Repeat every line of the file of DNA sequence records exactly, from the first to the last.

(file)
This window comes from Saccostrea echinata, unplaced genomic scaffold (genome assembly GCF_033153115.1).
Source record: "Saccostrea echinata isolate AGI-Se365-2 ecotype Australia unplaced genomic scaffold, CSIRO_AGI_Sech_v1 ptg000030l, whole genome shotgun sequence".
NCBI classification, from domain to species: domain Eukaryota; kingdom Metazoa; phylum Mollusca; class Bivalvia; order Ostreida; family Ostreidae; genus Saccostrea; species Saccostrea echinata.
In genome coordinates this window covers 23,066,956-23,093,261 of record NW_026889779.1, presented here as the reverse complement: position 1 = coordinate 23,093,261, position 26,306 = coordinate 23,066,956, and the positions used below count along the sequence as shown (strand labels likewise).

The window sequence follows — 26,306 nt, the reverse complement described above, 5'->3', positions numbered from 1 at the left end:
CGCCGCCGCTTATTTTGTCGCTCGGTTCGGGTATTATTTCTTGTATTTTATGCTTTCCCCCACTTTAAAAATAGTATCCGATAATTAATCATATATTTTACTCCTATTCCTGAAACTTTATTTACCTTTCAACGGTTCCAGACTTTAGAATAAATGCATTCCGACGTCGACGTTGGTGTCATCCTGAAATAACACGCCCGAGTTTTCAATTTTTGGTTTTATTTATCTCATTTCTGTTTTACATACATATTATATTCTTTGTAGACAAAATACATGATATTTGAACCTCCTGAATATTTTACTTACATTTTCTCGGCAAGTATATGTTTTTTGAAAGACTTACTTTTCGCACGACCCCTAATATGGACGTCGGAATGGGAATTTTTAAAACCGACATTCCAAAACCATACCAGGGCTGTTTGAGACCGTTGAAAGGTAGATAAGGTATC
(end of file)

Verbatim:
This window comes from Saccostrea echinata, unplaced genomic scaffold (genome assembly GCF_033153115.1).
Source record: "Saccostrea echinata isolate AGI-Se365-2 ecotype Australia unplaced genomic scaffold, CSIRO_AGI_Sech_v1 ptg000030l, whole genome shotgun sequence".
NCBI classification, from domain to species: domain Eukaryota; kingdom Metazoa; phylum Mollusca; class Bivalvia; order Ostreida; family Ostreidae; genus Saccostrea; species Saccostrea echinata.
In genome coordinates this window covers 23,066,956-23,093,261 of record NW_026889779.1, presented here as the reverse complement: position 1 = coordinate 23,093,261, position 26,306 = coordinate 23,066,956, and the positions used below count along the sequence as shown (strand labels likewise).

The window sequence follows — 26,306 nt, the reverse complement described above, 5'->3', positions numbered from 1 at the left end:
CGCCGCCGCTTATTTTGTCGCTCGGTTCGGGTATTATTTCTTGTATTTTATGCTTTCCCCCACTTTAAAAATAGTATCCGATAATTAATCATATATTTTACTCCTATTCCTGAAACTTTATTTACCTTTCAACGGTTCCAGACTTTAGAATAAATGCATTCCGACGTCGACGTTGGTGTCATCCTGAAATAACACGCCCGAGTTTTCAATTTTTGGTTTTATTTATCTCATTTCTGTTTTACATACATATTATATTCTTTGTAGACAAAATACATGATATTTGAACCTCCTGAATATTTTACTTACATTTTCTCGGCAAGTATATGTTTTTTGAAAGACTTACTTTTCGCACGACCCCTAATATGGACGTCGGAATGGGAATTTTTAAAACCGACATTCCAAAACCATACCAGGGCTGTTTGAGACCGTTGAAAGGTAGATAAGGTATC